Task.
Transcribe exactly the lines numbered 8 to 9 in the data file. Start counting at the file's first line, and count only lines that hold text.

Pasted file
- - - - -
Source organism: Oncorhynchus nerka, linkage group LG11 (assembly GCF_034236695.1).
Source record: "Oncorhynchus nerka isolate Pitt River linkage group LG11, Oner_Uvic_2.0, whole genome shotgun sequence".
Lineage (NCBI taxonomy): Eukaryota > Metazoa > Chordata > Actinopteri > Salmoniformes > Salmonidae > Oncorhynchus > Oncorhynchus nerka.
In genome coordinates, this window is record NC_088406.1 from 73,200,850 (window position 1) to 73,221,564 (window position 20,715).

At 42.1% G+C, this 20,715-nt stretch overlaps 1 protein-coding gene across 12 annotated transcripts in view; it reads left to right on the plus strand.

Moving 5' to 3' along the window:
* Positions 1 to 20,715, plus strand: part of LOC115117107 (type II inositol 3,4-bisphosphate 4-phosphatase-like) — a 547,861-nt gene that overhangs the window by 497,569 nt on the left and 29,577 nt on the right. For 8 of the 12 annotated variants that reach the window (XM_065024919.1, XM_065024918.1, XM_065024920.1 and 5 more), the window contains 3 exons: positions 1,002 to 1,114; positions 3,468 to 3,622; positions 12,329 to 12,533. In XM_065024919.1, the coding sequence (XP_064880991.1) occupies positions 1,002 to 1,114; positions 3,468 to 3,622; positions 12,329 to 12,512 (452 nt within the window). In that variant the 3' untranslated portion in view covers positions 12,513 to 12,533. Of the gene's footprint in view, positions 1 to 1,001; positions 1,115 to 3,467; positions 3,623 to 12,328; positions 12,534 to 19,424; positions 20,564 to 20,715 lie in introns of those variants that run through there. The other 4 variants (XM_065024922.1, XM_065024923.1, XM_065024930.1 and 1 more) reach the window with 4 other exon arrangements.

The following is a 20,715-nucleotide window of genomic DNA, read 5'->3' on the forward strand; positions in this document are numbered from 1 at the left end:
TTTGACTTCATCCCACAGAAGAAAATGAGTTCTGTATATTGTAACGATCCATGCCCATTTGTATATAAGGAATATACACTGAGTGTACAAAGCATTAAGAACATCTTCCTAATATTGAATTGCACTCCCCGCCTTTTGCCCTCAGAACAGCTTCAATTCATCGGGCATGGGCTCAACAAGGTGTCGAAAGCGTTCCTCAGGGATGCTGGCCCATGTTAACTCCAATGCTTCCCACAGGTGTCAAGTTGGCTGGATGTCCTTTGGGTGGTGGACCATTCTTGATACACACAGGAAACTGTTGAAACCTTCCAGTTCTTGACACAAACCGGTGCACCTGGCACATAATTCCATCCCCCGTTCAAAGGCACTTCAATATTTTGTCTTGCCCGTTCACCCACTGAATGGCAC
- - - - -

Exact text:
The following is a 20,715-nucleotide window of genomic DNA, read 5'->3' on the forward strand; positions in this document are numbered from 1 at the left end:
TTTGACTTCATCCCACAGAAGAAAATGAGTTCTGTATATTGTAACGATCCATGCCCATTTGTATATAAGGAATATACACTGAGTGTACAAAGCATTAAGAACATCTTCCTAATATTGAATTGCACTCCCCGCCTTTTGCCCTCAGAACAGCTTCAATTCATCGGGCATGGGCTCAACAAGGTGTCGAAAGCGTTCCTCAGGGATGCTGGCCCATGTTAACTCCAATGCTTCCCACAGGTGTCAAGTTGGCTGGATGTCCTTTGGGTGGTGGACCATTCTTGATACACACAGGAAACTGTTGAAACCTTCCAGTTCTTGACACAAACCGGTGCACCTGGCACATAATTCCATCCCCCGTTCAAAGGCACTTCAATATTTTGTCTTGCCCGTTCACCCACTGAATGGCAC